The opinion's main legal innovation was holding that "[a]n historical event, although insufficient by itself to establish an extinguishment, may contribute to a finding of extinguishment when analyzed together with other events" and that "a century-long course of conduct may demonstrate extinguishment, even though the exact date on which Indian title is extinguished is difficult to determine."
The court concluded that "a series of historical events, beginning with the Wentworth Grants of 1763, and ending with Vermont's admission to the Union in 1791, extinguished the aboriginal rights claimed here."
Legal commentary on the Elliott decision has been generally negative. According to Joseph William Singer, a professor at Harvard Law School:
[I]t defies both precedent and the longstanding policy of protecting Indian title to conclude that Congress, by the simple admission of Vermont to the Union, casually obliterated all Abenaki title in the State of Vermont, whether currently settled by non-Indians or inhabited by Abenakis.
Gene Bergman wrote in the American Indian Law Review:
Elliot misinterprets Abenaki/Vermont history during the period from 1763 to 1791. An honest account of history would not have found extinguishment under the traditional rules. Hence, to avoid this conclusion, the Vermont Court created a radical new test that undermines the United States Supreme Court's rules and purposes protecting aboriginal title. . . .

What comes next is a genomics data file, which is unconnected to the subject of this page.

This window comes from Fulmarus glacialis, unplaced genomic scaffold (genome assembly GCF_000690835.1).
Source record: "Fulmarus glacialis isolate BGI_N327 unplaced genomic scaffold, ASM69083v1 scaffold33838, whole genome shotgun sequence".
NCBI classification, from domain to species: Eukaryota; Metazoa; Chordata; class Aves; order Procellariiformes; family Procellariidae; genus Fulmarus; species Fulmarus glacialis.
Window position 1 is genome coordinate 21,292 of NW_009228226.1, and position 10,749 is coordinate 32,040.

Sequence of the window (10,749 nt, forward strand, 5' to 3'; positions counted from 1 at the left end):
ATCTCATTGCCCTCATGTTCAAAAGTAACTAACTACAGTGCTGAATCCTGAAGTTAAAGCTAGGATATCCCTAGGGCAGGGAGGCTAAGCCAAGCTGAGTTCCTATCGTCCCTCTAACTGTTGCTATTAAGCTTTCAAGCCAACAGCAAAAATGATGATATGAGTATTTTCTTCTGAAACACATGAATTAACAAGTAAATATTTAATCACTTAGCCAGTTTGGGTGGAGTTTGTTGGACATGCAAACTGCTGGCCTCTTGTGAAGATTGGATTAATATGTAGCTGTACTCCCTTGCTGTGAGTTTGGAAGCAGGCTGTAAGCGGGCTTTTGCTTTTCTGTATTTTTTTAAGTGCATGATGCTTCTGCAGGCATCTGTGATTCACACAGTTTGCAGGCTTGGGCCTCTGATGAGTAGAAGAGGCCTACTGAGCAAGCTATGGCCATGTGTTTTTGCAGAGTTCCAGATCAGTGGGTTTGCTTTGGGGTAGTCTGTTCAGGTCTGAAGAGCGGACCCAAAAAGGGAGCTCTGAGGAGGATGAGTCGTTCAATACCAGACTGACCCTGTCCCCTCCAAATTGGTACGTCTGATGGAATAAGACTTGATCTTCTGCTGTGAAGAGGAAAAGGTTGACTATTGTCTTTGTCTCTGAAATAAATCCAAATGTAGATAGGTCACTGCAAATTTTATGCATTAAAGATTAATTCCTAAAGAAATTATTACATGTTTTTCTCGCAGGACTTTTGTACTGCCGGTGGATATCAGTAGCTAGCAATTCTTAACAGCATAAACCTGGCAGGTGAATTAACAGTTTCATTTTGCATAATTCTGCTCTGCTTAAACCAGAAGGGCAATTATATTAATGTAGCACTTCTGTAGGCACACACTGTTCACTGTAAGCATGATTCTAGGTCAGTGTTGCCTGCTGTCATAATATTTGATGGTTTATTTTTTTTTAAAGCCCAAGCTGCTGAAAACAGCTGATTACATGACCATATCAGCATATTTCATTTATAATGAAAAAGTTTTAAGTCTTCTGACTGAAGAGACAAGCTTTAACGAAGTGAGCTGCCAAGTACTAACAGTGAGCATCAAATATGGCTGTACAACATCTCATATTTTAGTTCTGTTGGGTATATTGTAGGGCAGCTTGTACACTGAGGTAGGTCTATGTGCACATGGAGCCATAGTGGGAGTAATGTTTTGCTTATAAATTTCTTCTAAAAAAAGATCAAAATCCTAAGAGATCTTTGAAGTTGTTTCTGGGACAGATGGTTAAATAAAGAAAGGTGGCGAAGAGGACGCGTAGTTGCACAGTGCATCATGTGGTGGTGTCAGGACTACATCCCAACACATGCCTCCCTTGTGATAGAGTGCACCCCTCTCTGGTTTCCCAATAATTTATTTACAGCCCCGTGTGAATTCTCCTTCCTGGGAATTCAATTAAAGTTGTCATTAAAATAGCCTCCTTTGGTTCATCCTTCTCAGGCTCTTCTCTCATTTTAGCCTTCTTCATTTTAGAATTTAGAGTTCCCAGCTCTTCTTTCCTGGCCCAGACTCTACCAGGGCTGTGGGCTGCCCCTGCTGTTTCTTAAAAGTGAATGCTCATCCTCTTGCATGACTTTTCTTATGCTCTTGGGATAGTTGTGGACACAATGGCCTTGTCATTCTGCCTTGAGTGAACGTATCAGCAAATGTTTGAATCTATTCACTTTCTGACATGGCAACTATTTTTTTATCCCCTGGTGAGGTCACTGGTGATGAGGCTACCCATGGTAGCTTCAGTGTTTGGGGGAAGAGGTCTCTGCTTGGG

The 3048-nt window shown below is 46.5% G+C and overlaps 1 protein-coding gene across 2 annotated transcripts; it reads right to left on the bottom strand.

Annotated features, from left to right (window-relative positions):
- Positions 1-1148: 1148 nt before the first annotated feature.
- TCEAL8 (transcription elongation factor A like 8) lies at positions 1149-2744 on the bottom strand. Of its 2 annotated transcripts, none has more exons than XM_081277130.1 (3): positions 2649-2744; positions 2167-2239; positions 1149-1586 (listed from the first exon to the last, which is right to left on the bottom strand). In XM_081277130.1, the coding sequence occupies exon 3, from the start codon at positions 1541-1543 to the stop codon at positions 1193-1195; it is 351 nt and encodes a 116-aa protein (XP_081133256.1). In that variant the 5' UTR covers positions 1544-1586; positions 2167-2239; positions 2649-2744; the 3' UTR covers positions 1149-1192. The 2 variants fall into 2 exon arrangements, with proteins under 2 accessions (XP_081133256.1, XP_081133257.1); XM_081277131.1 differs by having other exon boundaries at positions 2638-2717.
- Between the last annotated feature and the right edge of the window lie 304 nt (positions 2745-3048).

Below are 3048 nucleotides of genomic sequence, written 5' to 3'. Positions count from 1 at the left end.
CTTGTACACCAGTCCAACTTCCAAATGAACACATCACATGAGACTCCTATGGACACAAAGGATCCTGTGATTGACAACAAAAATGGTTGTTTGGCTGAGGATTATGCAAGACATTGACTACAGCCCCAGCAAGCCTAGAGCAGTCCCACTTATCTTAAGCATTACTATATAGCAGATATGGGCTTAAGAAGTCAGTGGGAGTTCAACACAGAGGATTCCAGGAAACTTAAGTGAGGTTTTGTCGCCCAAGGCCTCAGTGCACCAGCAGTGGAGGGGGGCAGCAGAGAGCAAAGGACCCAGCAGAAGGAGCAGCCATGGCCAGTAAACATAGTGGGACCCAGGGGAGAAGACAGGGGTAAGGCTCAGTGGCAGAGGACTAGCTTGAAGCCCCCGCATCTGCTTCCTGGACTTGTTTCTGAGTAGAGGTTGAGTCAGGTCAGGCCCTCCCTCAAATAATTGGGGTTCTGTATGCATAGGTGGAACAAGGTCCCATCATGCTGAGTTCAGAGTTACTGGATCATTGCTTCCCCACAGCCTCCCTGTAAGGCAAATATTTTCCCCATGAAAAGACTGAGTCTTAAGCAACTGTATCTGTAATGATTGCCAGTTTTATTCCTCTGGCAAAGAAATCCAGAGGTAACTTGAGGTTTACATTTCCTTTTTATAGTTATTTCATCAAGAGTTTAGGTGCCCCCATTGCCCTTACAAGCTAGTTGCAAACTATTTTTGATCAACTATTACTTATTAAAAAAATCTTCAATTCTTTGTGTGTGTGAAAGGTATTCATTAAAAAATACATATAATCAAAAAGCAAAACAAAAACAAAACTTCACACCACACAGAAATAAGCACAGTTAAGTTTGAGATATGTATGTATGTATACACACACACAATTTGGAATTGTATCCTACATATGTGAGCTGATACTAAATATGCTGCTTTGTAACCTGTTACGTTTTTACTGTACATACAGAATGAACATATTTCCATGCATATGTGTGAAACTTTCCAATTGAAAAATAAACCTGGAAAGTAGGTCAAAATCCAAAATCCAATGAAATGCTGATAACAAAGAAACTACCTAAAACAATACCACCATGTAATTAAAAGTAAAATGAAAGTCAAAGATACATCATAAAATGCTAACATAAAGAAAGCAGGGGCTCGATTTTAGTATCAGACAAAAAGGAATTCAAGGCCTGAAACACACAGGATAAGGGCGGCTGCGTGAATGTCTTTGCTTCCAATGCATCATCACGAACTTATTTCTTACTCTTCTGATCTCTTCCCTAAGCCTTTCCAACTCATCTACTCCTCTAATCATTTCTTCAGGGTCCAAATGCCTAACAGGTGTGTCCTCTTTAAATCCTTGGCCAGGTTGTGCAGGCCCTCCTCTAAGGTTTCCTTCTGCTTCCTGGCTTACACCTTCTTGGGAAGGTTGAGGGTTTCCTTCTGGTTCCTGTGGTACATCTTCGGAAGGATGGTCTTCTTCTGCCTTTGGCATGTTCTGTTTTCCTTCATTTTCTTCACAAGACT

Essentially, the court changed the test from an examination of intent/purpose to a review of cumulative effects. Under this new test, a sovereign need not have known that the consequences of an act would eliminate aboriginal title. Therefore, if the sovereign unleashed forces which eventually frustrated Indian occupancy, Elliot would find extinguishment in that act. Elliot implicitly holds that the cumulative effects need not be manifested at the time of or near in time to the sovereign action. The functional result of Elliot is that courts will weigh the cumulative effects of a sovereign's action over a long time—say, 200 years. This removes the barrier prohibiting the light imputing of extinguishment. Elliot undermines the entire framework of aboriginal title law.
According to John Lowndes: